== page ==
Many countries are seeing a surge in the number of people testing positive, and some of them are ending up in hospital as a result. The widely used mRNA COVID vaccines, and in particular the boosters, have been shown in numerous studies to be effective in preventing serious illness from COVID infection.
Data from the United States in February 2022 showed that unvaccinated adults aged 18 to 49 were four times more likely to be hospitalised than their fully vaccinated (including having the booster) peers. Among those over 65, the unvaccinated were six times more likely to be hospitalised.
There has always been some debate about how long protection from an initial vaccine dose might last, and what effect the boosters have. Several studies have shown that the protection from infections, including symptomatic infections, offered by vaccines wanes from 90-95 percent two months after being vaccinated, to about 60 percent for Pfizer or 70 percent for Moderna, five to six months after vaccination. There is further substantial waning after six months.
It is not just protection from vaccines that lessens; we have seen people who caught COVID in the past getting infected again. If immunity wanes quickly, millions of people may be at risk for reinfection after recovery from the virus.
The immune system is complicated, and a waning immune response is generally associated with a part of it known as neutralising antibodies. Their production is triggered by either the vaccine or natural infection. They then circulate in the blood, keeping an eye out for the SARS-CoV-2 virus. If they encounter it, their job is to neutralise and destroy it before it gets a chance to enter and infect cells. To do this, they must be able to recognise the virus. But mutations such as the ones seen in the Omicron variant mean they may not recognise their target so well, which may explain why we are seeing so many infections after people have been infected in the past or have had the vaccines – also known as breakthrough infections.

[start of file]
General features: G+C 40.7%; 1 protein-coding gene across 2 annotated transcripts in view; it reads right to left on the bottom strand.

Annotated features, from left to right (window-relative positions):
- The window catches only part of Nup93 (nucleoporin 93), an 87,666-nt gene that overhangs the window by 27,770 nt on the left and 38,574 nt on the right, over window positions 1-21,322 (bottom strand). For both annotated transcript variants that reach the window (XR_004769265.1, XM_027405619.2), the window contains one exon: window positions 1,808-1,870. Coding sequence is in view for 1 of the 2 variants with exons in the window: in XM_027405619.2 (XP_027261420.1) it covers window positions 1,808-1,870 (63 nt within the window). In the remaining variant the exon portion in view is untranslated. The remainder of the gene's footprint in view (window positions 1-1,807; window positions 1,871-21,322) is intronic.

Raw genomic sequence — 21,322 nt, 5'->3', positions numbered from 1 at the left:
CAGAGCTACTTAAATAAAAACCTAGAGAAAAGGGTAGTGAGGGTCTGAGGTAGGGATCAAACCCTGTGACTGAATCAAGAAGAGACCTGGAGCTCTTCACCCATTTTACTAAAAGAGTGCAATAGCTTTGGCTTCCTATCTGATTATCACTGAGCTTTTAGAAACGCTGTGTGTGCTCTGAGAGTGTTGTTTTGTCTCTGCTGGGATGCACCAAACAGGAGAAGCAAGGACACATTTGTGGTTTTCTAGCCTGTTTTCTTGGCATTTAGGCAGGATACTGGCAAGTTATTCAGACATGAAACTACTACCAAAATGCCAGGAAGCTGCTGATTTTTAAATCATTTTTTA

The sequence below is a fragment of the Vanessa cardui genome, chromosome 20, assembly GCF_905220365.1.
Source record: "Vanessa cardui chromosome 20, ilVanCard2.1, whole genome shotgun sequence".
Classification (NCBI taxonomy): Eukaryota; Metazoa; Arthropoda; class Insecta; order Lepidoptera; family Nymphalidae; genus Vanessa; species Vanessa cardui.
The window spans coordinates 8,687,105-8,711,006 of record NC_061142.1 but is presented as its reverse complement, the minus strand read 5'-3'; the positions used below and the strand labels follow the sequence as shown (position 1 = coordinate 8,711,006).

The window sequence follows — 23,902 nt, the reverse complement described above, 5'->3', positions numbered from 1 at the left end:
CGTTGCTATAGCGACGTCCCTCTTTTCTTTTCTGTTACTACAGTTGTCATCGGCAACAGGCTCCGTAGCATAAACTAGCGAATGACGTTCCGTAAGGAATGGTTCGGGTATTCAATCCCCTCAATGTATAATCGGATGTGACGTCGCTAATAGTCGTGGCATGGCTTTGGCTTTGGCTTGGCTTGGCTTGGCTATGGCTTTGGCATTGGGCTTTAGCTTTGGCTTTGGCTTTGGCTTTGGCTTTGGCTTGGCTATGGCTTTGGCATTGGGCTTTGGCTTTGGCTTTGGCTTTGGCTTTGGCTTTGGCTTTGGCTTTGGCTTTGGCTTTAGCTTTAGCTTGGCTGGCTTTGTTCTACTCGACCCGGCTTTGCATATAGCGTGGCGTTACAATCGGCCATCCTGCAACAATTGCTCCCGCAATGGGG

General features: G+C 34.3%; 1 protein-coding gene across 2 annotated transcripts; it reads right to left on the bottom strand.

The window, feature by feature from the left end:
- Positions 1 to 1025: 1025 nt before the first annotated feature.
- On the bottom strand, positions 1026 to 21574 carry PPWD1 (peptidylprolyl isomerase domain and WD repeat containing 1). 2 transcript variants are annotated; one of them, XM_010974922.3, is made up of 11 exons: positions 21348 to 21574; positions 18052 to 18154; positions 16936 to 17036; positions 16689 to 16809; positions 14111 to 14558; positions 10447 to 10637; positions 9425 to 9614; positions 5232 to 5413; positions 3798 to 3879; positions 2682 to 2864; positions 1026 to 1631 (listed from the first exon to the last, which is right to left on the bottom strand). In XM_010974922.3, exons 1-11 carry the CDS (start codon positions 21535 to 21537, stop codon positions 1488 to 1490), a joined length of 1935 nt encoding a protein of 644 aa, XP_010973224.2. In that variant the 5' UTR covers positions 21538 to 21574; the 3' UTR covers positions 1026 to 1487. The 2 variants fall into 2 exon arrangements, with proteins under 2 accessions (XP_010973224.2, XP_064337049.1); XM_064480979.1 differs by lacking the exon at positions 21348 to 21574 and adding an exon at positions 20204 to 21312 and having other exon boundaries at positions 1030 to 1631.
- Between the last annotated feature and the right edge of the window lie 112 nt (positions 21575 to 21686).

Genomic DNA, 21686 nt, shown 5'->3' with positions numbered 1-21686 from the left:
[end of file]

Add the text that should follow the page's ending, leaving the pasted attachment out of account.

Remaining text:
While the number of neutralising antibodies declines over time, there is another group of immune cells that studies have shown last longer, especially after booster shots – memory B cells. These cells remember the virus and recognise it should it try to infect the body again; they then signal the production of antibodies to kill both the virus and any cells it has already managed to infect.
It has always been unclear how long these might last and what effect boosters would have on them.
Now, a new study has shown that the third dose of the mRNA vaccines from Pfizer or Moderna increases the power of these memory B cells that were induced by the second dose of the vaccine by not just strengthening their ability to produce antibodies, but also enabling them to produce antibodies that could help better neutralise mutated versions of the virus such as the Omicron variant.
The study states the third dose of the vaccine expands and diversifies the types of memory B cells already present from previous doses, which can respond rapidly and produce antibodies capable of clearing even diversified variants. A separate study shows the third dose of the vaccine helps stabilise the decline of antibodies and found they gave rise to longer-lasting memory B cells.